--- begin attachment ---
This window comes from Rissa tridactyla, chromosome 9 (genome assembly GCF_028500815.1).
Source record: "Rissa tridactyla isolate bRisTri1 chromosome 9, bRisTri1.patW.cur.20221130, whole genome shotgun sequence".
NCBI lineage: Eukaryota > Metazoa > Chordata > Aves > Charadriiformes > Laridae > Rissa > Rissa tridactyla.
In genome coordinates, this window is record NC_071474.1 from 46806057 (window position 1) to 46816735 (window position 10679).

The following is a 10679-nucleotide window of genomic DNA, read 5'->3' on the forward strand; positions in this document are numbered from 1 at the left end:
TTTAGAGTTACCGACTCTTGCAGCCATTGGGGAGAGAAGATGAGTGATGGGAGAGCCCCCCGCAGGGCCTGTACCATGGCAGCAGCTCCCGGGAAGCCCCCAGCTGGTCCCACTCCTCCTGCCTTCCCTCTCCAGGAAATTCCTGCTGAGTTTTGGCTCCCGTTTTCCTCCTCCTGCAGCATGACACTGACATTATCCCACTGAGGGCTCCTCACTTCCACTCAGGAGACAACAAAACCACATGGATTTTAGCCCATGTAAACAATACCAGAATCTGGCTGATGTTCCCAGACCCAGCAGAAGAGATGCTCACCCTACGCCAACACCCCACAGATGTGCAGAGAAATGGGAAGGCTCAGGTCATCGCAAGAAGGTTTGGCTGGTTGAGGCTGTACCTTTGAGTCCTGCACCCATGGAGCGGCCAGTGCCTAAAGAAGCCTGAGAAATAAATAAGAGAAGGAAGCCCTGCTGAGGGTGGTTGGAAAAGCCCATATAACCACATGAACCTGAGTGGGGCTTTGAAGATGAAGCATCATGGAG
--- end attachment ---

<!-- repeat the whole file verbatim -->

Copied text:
This window comes from Rissa tridactyla, chromosome 9 (genome assembly GCF_028500815.1).
Source record: "Rissa tridactyla isolate bRisTri1 chromosome 9, bRisTri1.patW.cur.20221130, whole genome shotgun sequence".
NCBI lineage: Eukaryota > Metazoa > Chordata > Aves > Charadriiformes > Laridae > Rissa > Rissa tridactyla.
In genome coordinates, this window is record NC_071474.1 from 46806057 (window position 1) to 46816735 (window position 10679).

The following is a 10679-nucleotide window of genomic DNA, read 5'->3' on the forward strand; positions in this document are numbered from 1 at the left end:
TTTAGAGTTACCGACTCTTGCAGCCATTGGGGAGAGAAGATGAGTGATGGGAGAGCCCCCCGCAGGGCCTGTACCATGGCAGCAGCTCCCGGGAAGCCCCCAGCTGGTCCCACTCCTCCTGCCTTCCCTCTCCAGGAAATTCCTGCTGAGTTTTGGCTCCCGTTTTCCTCCTCCTGCAGCATGACACTGACATTATCCCACTGAGGGCTCCTCACTTCCACTCAGGAGACAACAAAACCACATGGATTTTAGCCCATGTAAACAATACCAGAATCTGGCTGATGTTCCCAGACCCAGCAGAAGAGATGCTCACCCTACGCCAACACCCCACAGATGTGCAGAGAAATGGGAAGGCTCAGGTCATCGCAAGAAGGTTTGGCTGGTTGAGGCTGTACCTTTGAGTCCTGCACCCATGGAGCGGCCAGTGCCTAAAGAAGCCTGAGAAATAAATAAGAGAAGGAAGCCCTGCTGAGGGTGGTTGGAAAAGCCCATATAACCACATGAACCTGAGTGGGGCTTTGAAGATGAAGCATCATGGAG